I had a different experience with the idea of the functional programming paradigm. Also, I think now the most popular programming languages are starting to incorporate functional elements: e.g., C++, C#, Java. That and the existence of F# and Scala might lead many programmers to be intrigued by the idea of functional programming. But, OTOH, they might still think OCaml is exotic or academic.
I think the selling point of OCaml is that the language and compiler facilitate a less bug-prone programming method and help to catch more bugs. There are probably other selling points.
My experience was that I had been using C and C++ for some years and kept seeing the same kinds of bugs and especially the same kinds of hard-to-track-down bugs. I thought there should be a better way. I read a book Symbolic Programming in Lisp and Prolog in which the authors were interested in a better way to program that they called “denotational” and tried to illustrate with Lisp and Prolog. I tried to put some of that into practice in mainstream languages, but it wasn’t too helpful or I didn’t understand it well enough. Fast-forward to several years ago. I went back to school for my master’s in computer science. I had been impressed with Prolog, so I took a course called “advanced programming languages”, but the main language taught turned out to be OCaml.
That course completely altered my view of programming. It was as though someone turned on the lights in a dim room, and I saw things clearly that I could only make out dimly before. I started making more use of C++'s functional features in my work. I used it’s type system to make guarantees about things like not-null and that errors had been checked, I used “const” all over the place, I learned how to use enum and switches without defaults to get the compiler to warn me when not all cases were handled, and I started using template metaprogramming (I know that is controversial) to handle other things at compile time, and perhaps other things. It made a dramatic difference. I happened to be working on a server project that required robustness at that time, so it was that much more consequential. That was also around the time of the Heartbleed bug.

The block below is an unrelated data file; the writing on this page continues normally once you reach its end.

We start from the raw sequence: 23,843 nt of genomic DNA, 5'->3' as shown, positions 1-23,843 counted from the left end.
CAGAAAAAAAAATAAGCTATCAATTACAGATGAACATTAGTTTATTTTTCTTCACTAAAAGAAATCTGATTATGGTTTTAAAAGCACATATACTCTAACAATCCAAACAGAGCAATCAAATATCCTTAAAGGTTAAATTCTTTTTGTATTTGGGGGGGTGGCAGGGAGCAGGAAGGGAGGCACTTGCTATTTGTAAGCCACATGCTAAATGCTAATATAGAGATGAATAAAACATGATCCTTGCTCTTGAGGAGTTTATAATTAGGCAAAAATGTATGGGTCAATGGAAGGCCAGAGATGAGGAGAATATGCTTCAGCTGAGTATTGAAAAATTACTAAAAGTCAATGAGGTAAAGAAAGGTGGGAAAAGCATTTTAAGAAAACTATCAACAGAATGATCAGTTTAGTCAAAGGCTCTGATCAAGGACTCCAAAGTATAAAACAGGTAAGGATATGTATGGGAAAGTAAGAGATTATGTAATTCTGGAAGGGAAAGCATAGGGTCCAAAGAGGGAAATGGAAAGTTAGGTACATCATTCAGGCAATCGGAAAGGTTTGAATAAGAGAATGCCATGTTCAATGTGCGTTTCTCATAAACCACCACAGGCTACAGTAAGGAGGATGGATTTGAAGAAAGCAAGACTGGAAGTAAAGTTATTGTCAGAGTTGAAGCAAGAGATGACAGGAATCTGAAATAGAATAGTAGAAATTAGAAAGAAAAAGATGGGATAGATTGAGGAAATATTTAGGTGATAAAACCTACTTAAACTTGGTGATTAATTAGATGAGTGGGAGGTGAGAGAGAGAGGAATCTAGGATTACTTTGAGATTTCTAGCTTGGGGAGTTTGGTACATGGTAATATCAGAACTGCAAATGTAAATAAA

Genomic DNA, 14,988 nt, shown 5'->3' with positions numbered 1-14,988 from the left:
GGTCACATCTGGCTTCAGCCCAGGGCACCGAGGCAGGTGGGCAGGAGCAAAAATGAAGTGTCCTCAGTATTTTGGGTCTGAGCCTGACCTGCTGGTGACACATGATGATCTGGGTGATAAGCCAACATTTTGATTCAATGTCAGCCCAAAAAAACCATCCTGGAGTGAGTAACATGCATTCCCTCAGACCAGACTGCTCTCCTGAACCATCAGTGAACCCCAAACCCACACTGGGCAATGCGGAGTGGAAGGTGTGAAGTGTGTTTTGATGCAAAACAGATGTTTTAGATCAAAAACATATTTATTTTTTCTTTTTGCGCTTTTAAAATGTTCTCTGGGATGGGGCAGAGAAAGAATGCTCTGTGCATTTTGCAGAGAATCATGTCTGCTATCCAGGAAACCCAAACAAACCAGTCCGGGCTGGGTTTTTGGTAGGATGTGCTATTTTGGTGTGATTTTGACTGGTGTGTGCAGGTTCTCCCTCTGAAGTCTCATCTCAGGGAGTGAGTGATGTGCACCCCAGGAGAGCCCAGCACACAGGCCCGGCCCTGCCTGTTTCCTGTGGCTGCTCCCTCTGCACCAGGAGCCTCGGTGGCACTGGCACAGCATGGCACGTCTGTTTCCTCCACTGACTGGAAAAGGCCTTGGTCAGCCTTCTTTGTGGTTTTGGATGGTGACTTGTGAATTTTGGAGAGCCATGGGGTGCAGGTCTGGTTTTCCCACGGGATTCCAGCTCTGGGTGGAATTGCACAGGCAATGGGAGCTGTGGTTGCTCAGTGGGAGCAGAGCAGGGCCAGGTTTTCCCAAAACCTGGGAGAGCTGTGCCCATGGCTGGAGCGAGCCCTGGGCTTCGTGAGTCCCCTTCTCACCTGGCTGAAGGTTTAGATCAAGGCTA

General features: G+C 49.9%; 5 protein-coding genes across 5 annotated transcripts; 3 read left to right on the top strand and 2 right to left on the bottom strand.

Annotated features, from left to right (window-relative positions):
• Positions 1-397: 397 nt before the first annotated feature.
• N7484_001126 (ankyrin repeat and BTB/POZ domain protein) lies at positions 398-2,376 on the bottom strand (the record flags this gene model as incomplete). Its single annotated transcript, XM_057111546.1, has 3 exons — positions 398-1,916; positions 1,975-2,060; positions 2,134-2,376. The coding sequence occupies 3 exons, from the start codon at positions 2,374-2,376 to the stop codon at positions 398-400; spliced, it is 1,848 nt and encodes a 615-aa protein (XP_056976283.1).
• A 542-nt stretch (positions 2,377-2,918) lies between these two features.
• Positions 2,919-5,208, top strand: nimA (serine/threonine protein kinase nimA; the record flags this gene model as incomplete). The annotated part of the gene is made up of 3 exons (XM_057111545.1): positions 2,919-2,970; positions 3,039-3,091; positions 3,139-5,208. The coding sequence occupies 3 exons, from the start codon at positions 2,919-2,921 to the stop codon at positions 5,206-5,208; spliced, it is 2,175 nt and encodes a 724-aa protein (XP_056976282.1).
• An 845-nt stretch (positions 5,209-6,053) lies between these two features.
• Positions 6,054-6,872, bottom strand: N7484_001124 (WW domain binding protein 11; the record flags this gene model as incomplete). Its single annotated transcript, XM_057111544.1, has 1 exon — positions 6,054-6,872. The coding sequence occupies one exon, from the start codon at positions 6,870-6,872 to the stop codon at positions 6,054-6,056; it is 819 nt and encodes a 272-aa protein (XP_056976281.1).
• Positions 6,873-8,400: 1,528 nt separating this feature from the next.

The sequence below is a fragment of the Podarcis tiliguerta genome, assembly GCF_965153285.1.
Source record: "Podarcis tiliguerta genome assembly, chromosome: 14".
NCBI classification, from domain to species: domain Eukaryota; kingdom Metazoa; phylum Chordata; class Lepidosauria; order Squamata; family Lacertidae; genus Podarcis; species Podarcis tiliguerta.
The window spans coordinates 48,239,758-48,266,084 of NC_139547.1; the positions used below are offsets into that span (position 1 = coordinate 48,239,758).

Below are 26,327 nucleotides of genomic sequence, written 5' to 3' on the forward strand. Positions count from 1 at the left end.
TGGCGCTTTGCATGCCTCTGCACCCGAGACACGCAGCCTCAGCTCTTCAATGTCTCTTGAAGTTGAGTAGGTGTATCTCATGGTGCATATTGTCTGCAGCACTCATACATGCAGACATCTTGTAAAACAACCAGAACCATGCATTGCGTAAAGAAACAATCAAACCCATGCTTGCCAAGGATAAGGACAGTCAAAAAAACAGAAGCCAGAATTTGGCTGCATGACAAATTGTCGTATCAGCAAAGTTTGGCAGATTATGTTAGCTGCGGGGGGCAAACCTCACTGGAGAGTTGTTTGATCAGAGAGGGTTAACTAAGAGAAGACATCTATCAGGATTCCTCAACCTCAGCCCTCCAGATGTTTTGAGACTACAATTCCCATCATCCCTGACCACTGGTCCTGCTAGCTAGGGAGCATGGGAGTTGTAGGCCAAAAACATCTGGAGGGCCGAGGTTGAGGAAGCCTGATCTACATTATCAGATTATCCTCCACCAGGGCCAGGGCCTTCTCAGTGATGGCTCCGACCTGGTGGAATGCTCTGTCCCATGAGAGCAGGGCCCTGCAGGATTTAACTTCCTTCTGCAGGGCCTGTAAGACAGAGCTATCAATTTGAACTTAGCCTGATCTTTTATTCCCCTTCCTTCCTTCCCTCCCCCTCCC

I saw OCaml mentioned in articles as a possible antidote to the problems that led to Heartbleed, but I also saw Rust, and because I was a systems programmer, it was more attractive to me.
I probably would have learned Rust (beyond little bit that I did) if it hadn’t been for getting the job that I started about 2 years ago. We use OCaml, so I had to learn it. Now, I wouldn’t want to do without the garbage collector and the type inference, unless I really had to.
I think it’s true that one thing that people should know about OCaml is that they can just as well use imperative style. They are not trapped into any exotic or academic mode of programming. That is probably true.
Another thing that might have attracted me more to OCaml (or diverted my interest from Rust–if anything could have) might have been seeing more open source uses of OCaml. Even though I’d used OCaml before, I did have the feeling that it was a language that not many people were using and maybe even a bit esoteric. I was skeptical of the claims that it was a fast language and useful for systems programming, too. I don’t know what else could overcome prejudices like those, though.
For some academic open source code I wrote a few years ago, I selected Python, even though I also considered OCaml and Rust. I wanted it to be widely readable and modifiable by casual programmers. I wish OCaml could be so easy for casual use as Python, but I don’t know how to get to that point.